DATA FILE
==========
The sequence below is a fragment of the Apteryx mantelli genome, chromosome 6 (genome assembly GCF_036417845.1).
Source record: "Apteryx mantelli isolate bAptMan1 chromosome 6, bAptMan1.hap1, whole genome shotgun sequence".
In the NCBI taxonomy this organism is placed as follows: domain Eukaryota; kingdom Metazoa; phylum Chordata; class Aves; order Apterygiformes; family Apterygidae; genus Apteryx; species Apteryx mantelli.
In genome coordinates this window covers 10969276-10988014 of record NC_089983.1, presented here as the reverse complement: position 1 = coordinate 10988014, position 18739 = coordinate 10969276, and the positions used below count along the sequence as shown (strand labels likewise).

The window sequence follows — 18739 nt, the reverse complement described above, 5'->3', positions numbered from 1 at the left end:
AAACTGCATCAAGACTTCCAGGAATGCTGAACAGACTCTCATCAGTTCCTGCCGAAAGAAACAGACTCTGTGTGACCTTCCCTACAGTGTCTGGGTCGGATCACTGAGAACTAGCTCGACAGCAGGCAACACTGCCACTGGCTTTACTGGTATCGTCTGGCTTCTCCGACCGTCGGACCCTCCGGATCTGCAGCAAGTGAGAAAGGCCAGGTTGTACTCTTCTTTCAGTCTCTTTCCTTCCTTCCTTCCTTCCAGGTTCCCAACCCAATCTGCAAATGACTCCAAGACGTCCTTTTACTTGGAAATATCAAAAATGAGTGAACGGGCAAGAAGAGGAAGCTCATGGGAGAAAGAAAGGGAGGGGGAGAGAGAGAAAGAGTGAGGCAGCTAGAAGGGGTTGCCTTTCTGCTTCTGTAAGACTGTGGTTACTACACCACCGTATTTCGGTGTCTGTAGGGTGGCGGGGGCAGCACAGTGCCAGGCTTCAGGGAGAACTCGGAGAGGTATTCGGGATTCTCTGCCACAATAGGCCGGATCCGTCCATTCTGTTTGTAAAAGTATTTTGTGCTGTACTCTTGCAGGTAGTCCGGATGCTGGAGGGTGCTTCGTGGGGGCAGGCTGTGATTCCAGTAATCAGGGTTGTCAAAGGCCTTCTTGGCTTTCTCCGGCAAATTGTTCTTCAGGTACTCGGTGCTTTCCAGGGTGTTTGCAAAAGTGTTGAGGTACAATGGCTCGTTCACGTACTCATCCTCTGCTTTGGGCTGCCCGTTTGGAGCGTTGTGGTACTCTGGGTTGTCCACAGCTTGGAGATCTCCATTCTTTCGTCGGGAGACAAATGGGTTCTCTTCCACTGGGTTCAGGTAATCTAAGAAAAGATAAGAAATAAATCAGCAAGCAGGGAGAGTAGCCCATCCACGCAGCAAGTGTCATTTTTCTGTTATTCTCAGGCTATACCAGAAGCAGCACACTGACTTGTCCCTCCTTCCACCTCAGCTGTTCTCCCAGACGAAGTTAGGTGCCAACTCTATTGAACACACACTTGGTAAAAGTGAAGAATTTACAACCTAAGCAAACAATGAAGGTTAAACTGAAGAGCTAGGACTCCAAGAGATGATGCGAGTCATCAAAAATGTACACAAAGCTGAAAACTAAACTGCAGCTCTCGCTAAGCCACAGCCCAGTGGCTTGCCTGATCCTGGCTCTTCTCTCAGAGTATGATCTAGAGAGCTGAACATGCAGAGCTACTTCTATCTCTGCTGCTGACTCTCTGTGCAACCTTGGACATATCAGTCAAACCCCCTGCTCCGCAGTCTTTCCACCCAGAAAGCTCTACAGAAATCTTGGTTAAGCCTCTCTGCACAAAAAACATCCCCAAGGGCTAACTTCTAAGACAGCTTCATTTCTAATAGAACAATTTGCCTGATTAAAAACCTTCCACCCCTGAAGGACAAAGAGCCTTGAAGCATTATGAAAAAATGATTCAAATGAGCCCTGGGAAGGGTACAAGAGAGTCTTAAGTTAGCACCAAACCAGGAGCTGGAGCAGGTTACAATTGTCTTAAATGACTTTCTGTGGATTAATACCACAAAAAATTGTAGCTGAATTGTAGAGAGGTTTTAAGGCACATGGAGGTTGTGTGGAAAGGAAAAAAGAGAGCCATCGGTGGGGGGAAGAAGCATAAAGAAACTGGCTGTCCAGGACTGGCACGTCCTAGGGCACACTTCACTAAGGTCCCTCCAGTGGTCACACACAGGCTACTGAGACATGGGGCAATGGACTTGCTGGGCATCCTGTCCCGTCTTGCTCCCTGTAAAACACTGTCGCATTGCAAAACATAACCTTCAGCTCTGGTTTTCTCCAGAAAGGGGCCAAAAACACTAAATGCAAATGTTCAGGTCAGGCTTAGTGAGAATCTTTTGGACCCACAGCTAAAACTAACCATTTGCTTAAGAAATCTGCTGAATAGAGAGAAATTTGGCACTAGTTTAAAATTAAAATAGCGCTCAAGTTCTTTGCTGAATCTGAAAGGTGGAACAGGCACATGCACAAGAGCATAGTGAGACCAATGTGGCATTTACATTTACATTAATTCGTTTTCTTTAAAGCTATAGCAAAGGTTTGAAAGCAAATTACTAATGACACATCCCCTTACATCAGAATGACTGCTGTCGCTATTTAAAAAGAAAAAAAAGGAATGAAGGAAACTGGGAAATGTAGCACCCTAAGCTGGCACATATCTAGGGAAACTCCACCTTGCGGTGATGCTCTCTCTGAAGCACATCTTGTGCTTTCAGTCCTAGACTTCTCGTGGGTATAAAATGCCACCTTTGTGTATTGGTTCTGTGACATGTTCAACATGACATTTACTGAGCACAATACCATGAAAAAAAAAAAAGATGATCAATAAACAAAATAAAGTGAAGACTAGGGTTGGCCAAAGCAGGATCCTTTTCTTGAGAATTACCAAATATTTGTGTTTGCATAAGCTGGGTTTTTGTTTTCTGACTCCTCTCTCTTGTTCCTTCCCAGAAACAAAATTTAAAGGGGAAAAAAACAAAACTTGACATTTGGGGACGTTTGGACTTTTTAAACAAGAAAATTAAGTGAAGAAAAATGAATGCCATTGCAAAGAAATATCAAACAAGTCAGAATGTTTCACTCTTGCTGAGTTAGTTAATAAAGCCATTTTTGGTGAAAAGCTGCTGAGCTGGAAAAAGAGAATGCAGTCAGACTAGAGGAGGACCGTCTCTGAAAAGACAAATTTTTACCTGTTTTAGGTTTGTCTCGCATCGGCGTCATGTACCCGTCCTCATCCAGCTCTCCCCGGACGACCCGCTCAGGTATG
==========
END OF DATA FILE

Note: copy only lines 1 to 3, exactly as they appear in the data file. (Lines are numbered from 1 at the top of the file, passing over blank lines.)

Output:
The sequence below is a fragment of the Apteryx mantelli genome, chromosome 6 (genome assembly GCF_036417845.1).
Source record: "Apteryx mantelli isolate bAptMan1 chromosome 6, bAptMan1.hap1, whole genome shotgun sequence".
In the NCBI taxonomy this organism is placed as follows: domain Eukaryota; kingdom Metazoa; phylum Chordata; class Aves; order Apterygiformes; family Apterygidae; genus Apteryx; species Apteryx mantelli.